KC fans under closer scrutiny for chants, 'tomahawk chops'

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FILE - In this Oct. 2, 2017, file photo, a Kansas City Chiefs fan does the "tomahawk chop" during the second half of an NFL football game in Kansas City, Mo. While other sports teams using Native American nicknames and imagery have faced decades of protests and boycotts, the Chiefs have largely slid under the radar. Vincent Schilling, associate editor of Indian Country Today, said it's time for the Chiefs to face the music. "When I see something like a tomahawk chop, which is derived from television and film portrayals, I find it incredibly offensive because it is an absolutely horrible stereotype of what a native person is." (AP Photo/Reed Hoffmann, File)

KANSAS CITY, Mo. – While other sports teams using Native American nicknames and imagery have faced decades of protests and boycotts, the Kansas City Chiefs have largely slid under the radar.

Until now.

The Chiefs will appear in their first Super Bowl in 50 years Sunday against the San Francisco 49ers, and what is traditionally the nation's largest TV audience will watch Kansas City fans break into a “war chant” and mimic tomahawk chops. Although many defend the display as a fun fan tradition, others view it as offensive and racist to Native Americans.

Vincent Schilling, associate editor of Indian Country Today, said it's time for the Chiefs to face the music.

“When I see something like a tomahawk chop, which is derived from television and film portrayals, I find it incredibly offensive because it is an absolutely horrible stereotype of what a native person is," Schilling said. “It’s not much more than a cartoon. My people are not a cartoon. My community is not a cartoon. My heritage is not a cartoon."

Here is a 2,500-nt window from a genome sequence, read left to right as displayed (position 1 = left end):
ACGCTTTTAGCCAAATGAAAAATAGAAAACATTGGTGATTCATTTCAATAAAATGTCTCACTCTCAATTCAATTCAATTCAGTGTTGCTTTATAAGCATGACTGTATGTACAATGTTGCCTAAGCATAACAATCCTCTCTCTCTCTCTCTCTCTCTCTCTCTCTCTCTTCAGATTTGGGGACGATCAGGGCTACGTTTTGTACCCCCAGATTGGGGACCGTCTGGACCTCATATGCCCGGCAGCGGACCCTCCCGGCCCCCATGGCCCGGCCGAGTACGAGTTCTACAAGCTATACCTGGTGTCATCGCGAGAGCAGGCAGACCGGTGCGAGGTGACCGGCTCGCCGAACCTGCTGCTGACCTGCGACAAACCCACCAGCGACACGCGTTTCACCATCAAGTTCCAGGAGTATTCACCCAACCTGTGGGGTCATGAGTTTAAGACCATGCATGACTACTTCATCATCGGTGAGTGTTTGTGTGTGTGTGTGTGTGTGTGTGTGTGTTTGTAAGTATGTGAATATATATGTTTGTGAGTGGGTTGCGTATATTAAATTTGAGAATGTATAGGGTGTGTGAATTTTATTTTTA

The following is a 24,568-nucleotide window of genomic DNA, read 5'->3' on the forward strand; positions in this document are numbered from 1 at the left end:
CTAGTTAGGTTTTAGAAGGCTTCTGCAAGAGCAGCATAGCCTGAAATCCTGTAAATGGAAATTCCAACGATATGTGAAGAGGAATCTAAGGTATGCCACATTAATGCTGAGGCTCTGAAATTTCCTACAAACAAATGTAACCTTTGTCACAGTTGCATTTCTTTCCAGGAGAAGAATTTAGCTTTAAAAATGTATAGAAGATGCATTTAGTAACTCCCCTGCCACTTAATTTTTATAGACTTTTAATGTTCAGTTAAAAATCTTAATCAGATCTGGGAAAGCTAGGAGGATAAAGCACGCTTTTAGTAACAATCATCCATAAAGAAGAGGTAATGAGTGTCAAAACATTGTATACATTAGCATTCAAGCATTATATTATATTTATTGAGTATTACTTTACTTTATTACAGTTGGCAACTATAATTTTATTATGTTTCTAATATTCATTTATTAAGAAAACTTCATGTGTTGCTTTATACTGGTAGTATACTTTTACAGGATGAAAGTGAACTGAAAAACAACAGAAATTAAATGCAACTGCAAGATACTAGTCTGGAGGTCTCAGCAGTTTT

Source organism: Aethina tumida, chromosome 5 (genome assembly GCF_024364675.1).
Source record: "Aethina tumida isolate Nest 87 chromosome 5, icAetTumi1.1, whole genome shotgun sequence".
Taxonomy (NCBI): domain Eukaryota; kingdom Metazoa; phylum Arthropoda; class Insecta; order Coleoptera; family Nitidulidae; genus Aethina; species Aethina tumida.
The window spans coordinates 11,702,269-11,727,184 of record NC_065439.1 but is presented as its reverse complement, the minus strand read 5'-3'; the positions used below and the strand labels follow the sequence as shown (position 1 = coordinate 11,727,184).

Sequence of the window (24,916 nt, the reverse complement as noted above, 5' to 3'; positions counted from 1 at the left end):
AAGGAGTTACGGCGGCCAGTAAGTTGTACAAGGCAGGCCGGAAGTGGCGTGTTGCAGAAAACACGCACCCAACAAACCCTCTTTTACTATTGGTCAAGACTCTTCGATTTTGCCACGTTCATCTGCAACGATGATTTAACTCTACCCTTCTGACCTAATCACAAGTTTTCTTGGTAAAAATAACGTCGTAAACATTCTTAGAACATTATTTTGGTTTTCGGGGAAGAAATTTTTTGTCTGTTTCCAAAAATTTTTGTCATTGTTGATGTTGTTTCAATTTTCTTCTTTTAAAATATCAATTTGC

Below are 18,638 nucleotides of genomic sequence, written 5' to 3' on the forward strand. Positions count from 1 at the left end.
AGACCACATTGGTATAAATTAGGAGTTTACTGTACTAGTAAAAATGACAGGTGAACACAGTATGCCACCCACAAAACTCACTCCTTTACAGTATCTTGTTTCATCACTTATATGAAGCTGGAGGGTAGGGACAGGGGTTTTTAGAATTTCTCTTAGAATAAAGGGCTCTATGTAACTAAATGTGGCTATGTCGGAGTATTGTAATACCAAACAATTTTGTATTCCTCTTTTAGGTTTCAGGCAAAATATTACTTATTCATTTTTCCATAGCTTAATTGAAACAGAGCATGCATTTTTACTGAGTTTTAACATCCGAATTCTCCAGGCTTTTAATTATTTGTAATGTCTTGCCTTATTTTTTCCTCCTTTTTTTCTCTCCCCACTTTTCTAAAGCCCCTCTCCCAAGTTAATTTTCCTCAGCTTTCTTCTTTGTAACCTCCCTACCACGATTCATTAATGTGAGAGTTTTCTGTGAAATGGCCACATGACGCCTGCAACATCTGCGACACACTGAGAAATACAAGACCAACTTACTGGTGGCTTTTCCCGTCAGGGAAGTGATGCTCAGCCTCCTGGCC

Plenty of franchises have been confronted over Native American stereotypes. The NFL's Washington Redskins have faced protests since the 1980s. The Cleveland Indians were so besieged by complaints over their Chief Wahoo emblem that the baseball team removed it from all uniforms last season.

The Atlanta Braves made changes during the baseball playoffs in October after St. Louis Cardinals relief pitcher Ryan Helsley, a member of the Cherokee Nation, called a “war chant” by Braves fans disrespectful. The Braves did not distribute their traditional red foam tomahawks to fans before Game 5 of the National League Division Series.

Fans of the Chiefs, like those of the Braves, long ago adopted the chanting and arm movement symbolizing the brandishing of a tomahawk that began at Florida State University in the 1980s.